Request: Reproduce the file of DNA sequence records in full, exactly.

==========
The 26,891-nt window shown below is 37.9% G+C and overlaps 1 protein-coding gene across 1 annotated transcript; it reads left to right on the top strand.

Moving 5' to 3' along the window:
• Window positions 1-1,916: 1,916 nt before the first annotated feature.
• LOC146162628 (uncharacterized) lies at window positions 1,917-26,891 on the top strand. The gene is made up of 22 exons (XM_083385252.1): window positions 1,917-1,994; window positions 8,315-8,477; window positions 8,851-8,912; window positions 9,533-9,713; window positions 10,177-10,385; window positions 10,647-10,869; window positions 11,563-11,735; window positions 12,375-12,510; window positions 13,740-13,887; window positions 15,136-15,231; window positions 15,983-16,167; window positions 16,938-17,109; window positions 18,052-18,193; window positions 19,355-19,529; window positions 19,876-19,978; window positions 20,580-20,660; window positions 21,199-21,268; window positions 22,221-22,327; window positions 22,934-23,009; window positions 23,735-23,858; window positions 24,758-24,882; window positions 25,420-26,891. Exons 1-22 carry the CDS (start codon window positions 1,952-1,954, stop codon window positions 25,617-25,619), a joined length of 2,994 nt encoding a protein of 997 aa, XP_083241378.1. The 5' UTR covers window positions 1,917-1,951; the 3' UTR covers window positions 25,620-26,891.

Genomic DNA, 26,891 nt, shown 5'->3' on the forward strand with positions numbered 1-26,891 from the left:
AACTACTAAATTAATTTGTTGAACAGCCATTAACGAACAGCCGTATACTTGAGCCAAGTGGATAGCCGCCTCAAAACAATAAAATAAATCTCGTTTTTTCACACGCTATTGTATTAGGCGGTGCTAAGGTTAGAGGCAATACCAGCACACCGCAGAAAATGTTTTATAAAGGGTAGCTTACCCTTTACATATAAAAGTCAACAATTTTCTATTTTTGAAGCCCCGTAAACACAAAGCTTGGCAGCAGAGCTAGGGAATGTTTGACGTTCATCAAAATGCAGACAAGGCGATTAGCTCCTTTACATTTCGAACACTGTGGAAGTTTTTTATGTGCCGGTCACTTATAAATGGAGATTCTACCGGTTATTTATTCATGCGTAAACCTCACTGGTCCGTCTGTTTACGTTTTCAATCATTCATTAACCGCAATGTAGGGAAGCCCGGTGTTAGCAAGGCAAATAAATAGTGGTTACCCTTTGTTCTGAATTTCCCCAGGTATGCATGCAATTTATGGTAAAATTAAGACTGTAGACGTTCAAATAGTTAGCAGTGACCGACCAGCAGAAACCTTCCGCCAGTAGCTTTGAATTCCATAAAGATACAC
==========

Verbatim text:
The 26,891-nt window shown below is 37.9% G+C and overlaps 1 protein-coding gene across 1 annotated transcript; it reads left to right on the top strand.

Moving 5' to 3' along the window:
• Window positions 1-1,916: 1,916 nt before the first annotated feature.
• LOC146162628 (uncharacterized) lies at window positions 1,917-26,891 on the top strand. The gene is made up of 22 exons (XM_083385252.1): window positions 1,917-1,994; window positions 8,315-8,477; window positions 8,851-8,912; window positions 9,533-9,713; window positions 10,177-10,385; window positions 10,647-10,869; window positions 11,563-11,735; window positions 12,375-12,510; window positions 13,740-13,887; window positions 15,136-15,231; window positions 15,983-16,167; window positions 16,938-17,109; window positions 18,052-18,193; window positions 19,355-19,529; window positions 19,876-19,978; window positions 20,580-20,660; window positions 21,199-21,268; window positions 22,221-22,327; window positions 22,934-23,009; window positions 23,735-23,858; window positions 24,758-24,882; window positions 25,420-26,891. Exons 1-22 carry the CDS (start codon window positions 1,952-1,954, stop codon window positions 25,617-25,619), a joined length of 2,994 nt encoding a protein of 997 aa, XP_083241378.1. The 5' UTR covers window positions 1,917-1,951; the 3' UTR covers window positions 25,620-26,891.

Genomic DNA, 26,891 nt, shown 5'->3' on the forward strand with positions numbered 1-26,891 from the left:
AACTACTAAATTAATTTGTTGAACAGCCATTAACGAACAGCCGTATACTTGAGCCAAGTGGATAGCCGCCTCAAAACAATAAAATAAATCTCGTTTTTTCACACGCTATTGTATTAGGCGGTGCTAAGGTTAGAGGCAATACCAGCACACCGCAGAAAATGTTTTATAAAGGGTAGCTTACCCTTTACATATAAAAGTCAACAATTTTCTATTTTTGAAGCCCCGTAAACACAAAGCTTGGCAGCAGAGCTAGGGAATGTTTGACGTTCATCAAAATGCAGACAAGGCGATTAGCTCCTTTACATTTCGAACACTGTGGAAGTTTTTTATGTGCCGGTCACTTATAAATGGAGATTCTACCGGTTATTTATTCATGCGTAAACCTCACTGGTCCGTCTGTTTACGTTTTCAATCATTCATTAACCGCAATGTAGGGAAGCCCGGTGTTAGCAAGGCAAATAAATAGTGGTTACCCTTTGTTCTGAATTTCCCCAGGTATGCATGCAATTTATGGTAAAATTAAGACTGTAGACGTTCAAATAGTTAGCAGTGACCGACCAGCAGAAACCTTCCGCCAGTAGCTTTGAATTCCATAAAGATACAC